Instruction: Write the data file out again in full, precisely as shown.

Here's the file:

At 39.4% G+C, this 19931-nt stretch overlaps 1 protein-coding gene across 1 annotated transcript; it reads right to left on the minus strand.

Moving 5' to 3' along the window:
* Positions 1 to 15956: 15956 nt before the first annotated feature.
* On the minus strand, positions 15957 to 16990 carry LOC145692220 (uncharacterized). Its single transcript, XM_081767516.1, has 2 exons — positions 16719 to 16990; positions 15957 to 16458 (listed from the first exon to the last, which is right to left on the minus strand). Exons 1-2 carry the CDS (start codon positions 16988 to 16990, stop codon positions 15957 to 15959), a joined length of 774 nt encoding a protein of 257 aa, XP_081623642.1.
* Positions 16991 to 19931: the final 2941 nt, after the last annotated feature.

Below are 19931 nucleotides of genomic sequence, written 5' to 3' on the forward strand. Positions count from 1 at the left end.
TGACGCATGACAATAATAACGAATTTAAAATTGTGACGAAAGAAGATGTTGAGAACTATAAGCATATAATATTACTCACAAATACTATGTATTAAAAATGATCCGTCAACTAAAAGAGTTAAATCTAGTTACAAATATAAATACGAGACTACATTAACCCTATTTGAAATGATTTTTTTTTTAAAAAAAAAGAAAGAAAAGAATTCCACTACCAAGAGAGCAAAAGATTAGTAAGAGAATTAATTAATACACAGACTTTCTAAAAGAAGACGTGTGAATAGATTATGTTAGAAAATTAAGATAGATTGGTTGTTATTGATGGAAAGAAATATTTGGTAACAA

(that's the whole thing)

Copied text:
At 39.4% G+C, this 19931-nt stretch overlaps 1 protein-coding gene across 1 annotated transcript; it reads right to left on the minus strand.

Moving 5' to 3' along the window:
* Positions 1 to 15956: 15956 nt before the first annotated feature.
* On the minus strand, positions 15957 to 16990 carry LOC145692220 (uncharacterized). Its single transcript, XM_081767516.1, has 2 exons — positions 16719 to 16990; positions 15957 to 16458 (listed from the first exon to the last, which is right to left on the minus strand). Exons 1-2 carry the CDS (start codon positions 16988 to 16990, stop codon positions 15957 to 15959), a joined length of 774 nt encoding a protein of 257 aa, XP_081623642.1.
* Positions 16991 to 19931: the final 2941 nt, after the last annotated feature.

Below are 19931 nucleotides of genomic sequence, written 5' to 3' on the forward strand. Positions count from 1 at the left end.
TGACGCATGACAATAATAACGAATTTAAAATTGTGACGAAAGAAGATGTTGAGAACTATAAGCATATAATATTACTCACAAATACTATGTATTAAAAATGATCCGTCAACTAAAAGAGTTAAATCTAGTTACAAATATAAATACGAGACTACATTAACCCTATTTGAAATGATTTTTTTTTTAAAAAAAAAGAAAGAAAAGAATTCCACTACCAAGAGAGCAAAAGATTAGTAAGAGAATTAATTAATACACAGACTTTCTAAAAGAAGACGTGTGAATAGATTATGTTAGAAAATTAAGATAGATTGGTTGTTATTGATGGAAAGAAATATTTGGTAACAA